Moving a quarter-ton wood burning stove into a house is difficult, especially if the stove is wider than the doors and the two movers are old-age pensioners weighing 98-pounds and 170-pounds, respectively.
Where is Clark Kent when you really need him? I’ll tell you where. He’s busy aiding the residents of Gotham City. What a sell out to the Yanks! According to an Historical Moment, Superman was invented by Canadian Joe Shuster and American Jerry Siegel. By that logic, Canadians should have have at least a partial claim to the superhero.
But that’s off topic, so I’ll get back to the point. If you read my last column, it was about how my wife and I removed a 400-pound wood stove from our home by using brains over bronze. It was a successful, yet sad, endeavour as we had become attached to the old Fisher Papa Bear which heated our log house for 40-years.
Our new stove is a high efficiency Osburn 2400, without a catalytic converter. Catalytic wood-burning appliances are available and are about 10 per cent more efficient than their non-catalytic counterparts. However, the catalytic’s two-decade track record has been fraught with problems, including poor initial combustion, difficulty controlling the fire, frequent cleaning of the catalyst, and, in many cases, replacement of the catalyst every two years. Furthermore, wood must be ultra dry (about seven per cent moisture) to allow the catalyst to “fire-off.”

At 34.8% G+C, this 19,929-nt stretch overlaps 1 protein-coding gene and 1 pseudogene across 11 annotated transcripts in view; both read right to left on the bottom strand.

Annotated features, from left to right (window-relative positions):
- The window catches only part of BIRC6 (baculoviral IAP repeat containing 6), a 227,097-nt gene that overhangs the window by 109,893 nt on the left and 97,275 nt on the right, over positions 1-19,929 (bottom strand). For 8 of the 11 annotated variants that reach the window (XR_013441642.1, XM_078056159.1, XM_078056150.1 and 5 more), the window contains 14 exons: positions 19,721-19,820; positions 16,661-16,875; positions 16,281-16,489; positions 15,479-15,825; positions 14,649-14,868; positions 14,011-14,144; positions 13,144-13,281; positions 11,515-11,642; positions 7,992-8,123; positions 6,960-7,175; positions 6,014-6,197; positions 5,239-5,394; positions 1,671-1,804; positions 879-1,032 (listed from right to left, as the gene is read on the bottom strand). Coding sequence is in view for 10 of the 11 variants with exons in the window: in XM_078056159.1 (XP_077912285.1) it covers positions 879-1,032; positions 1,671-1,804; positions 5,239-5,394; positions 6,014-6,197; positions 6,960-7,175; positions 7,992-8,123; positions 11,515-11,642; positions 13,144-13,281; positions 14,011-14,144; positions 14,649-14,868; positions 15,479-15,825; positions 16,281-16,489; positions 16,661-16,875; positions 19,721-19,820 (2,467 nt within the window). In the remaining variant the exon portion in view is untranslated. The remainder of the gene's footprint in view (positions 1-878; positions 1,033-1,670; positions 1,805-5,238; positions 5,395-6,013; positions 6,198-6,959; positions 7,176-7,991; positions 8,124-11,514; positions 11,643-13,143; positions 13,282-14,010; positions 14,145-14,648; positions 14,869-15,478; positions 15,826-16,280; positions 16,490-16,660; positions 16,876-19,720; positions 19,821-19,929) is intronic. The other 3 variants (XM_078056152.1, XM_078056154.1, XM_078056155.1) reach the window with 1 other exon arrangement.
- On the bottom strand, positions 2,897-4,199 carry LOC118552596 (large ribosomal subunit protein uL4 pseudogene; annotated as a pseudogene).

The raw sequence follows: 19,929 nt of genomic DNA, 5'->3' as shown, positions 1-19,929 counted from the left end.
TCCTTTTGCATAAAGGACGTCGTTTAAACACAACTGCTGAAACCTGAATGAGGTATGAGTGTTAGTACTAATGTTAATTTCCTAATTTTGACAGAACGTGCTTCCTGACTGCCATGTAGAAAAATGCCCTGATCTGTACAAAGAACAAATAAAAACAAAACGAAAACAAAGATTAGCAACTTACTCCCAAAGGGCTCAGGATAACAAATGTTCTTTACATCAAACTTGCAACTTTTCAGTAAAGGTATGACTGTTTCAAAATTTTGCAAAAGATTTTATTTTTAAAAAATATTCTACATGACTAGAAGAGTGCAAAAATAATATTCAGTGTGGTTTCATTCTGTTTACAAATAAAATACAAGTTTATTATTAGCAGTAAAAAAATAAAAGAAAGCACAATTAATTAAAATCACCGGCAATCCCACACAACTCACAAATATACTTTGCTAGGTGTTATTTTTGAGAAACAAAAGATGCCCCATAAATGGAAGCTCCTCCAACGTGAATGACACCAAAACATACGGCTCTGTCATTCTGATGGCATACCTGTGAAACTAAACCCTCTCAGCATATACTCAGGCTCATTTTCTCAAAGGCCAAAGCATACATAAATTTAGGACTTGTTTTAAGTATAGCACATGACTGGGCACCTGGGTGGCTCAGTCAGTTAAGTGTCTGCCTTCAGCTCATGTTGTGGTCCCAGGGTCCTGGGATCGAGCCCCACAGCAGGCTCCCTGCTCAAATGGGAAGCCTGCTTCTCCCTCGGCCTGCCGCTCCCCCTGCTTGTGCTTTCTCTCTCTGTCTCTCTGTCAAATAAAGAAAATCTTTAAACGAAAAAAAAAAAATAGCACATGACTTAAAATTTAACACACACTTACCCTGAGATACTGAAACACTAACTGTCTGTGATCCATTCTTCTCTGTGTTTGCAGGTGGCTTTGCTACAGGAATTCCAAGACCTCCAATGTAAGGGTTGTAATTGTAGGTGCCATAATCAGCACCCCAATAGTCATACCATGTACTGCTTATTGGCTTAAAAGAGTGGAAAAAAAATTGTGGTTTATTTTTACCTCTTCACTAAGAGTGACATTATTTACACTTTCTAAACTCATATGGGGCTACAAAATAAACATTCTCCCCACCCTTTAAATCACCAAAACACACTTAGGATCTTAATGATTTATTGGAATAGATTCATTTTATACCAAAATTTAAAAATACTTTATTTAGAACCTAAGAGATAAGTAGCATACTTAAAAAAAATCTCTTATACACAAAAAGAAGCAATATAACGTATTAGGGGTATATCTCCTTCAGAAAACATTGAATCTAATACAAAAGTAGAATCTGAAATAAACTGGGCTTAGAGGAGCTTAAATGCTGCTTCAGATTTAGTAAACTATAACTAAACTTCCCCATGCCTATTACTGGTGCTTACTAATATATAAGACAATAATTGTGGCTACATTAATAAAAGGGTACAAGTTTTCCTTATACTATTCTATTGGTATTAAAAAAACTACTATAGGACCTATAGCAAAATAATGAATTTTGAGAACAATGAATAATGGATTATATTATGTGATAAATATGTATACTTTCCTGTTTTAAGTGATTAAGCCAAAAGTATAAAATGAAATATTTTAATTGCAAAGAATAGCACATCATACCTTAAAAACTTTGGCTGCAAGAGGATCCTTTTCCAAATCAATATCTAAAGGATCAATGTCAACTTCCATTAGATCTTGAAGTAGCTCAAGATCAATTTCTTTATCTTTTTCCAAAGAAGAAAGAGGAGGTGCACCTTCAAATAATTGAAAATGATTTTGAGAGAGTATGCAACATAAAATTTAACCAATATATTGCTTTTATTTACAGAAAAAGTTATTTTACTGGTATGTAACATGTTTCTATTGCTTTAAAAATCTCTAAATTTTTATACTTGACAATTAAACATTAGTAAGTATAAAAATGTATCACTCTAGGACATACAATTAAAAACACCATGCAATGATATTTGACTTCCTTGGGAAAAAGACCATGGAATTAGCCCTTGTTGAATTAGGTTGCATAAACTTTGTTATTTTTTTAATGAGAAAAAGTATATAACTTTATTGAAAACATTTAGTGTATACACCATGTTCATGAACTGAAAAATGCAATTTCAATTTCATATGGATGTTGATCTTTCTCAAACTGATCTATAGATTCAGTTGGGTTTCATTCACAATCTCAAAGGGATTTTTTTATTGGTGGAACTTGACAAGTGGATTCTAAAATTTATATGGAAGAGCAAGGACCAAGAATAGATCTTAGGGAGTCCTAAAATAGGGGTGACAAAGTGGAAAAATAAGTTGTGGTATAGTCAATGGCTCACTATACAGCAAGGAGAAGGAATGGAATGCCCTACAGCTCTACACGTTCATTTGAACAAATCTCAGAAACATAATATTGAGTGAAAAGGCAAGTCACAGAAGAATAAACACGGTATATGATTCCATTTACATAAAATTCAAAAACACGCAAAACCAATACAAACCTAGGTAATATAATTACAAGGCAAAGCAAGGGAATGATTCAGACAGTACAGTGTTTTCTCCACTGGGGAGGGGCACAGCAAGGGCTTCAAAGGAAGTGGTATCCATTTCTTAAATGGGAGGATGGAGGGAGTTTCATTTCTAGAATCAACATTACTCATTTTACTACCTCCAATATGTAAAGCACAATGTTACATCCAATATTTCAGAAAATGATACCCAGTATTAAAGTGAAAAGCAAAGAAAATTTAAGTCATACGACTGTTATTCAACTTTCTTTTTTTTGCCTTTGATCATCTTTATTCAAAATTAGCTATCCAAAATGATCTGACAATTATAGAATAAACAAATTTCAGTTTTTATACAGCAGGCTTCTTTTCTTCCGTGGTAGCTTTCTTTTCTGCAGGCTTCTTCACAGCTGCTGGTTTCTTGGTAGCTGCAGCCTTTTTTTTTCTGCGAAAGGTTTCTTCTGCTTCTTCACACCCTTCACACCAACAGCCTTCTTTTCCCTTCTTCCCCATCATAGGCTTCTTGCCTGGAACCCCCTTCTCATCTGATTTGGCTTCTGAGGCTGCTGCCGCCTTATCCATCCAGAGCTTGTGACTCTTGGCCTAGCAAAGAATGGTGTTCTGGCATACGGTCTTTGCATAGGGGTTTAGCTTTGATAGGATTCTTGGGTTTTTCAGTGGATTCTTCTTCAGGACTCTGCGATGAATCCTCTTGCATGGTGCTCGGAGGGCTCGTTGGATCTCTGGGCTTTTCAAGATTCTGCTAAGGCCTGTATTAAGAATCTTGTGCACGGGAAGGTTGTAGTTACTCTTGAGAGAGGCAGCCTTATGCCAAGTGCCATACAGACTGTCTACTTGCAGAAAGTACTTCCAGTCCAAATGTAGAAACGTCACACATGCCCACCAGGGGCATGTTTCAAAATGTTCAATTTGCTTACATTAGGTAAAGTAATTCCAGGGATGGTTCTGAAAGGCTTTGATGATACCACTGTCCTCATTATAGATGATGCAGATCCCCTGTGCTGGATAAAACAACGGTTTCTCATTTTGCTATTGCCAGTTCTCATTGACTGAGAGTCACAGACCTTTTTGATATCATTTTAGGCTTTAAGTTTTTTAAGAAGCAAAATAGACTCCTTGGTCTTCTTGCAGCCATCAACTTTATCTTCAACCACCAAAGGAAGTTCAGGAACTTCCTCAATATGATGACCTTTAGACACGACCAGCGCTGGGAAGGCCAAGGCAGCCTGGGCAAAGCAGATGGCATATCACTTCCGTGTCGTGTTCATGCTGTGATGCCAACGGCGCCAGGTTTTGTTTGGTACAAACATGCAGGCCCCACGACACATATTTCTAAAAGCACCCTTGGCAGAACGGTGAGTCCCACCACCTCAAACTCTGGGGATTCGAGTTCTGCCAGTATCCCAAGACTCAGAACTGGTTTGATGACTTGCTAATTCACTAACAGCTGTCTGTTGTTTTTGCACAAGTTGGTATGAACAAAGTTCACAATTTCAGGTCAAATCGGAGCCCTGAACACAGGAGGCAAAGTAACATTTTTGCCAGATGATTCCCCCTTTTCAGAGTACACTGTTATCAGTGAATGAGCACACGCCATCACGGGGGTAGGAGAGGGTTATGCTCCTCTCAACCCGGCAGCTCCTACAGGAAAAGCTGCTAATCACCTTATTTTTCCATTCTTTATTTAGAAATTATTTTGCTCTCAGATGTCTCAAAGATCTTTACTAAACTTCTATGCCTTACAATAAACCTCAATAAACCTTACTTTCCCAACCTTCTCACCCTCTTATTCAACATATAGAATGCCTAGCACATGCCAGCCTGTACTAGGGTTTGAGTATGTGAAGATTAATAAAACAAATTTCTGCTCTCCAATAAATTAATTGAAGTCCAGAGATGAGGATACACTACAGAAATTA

Modern non-catalytic wood burners are about 75 per cent efficient and much simpler to ignite, control and maintain, because unburned gases (smoke and particulates) are mixed and consumed in a secondary chamber containing preheated fresh air, thus eliminating the need for a fussy catalytic converter. Non-catalytic stoves also meet Canadian air quality standards and will burn wood with 20 per cent moisture without damaging the unit. However, for maximum efficiency, fire wood should not exceed 10 per cent moisture.
To obtain 10 per cent, split and stack green wood on pallets to keep the fuel off the ground and to allow a full year for it to dry in a non-shaded area. Do not tarp the wood during the summer, as this is the season when it will lose most of its moisture. Also, stack split wood with the bark up so that rain runs off the bark and does not sit on flat surfaces. Seasoned wood that has been subjected to a lot of rainfall can be dried by stacking it next to a wood heater in a log holder for about an hour. Make sure the holder is a safe distance from the stove, about 15- to 18-inches away from a modern high-efficiency model. Some new stoves have a built in log holder in the base of the unit.
We chose the Osburn 2400 for aesthetic and practical reasons. It is a good looking appliance with a ceramic glass-paned door that lets you watch the fire. A removable ash box is neatly hidden in a cut-corner pedestal beneath the firebox. A required accessory is a lovely black cast iron door overlay also available in brush nickel plated cast iron. Overall, the unit is a visually pleasing square-shape with clean, modern lines.
A collar that accepts a standard double-wall stove pipe is located on top of the stove to eliminate the need for a tee or an elbow, often required by older stoves which had a collar protruding from their back sides. We were also impressed by the heat retaining mass of the Osburn which has 125-pounds more material than a similar sized competitor.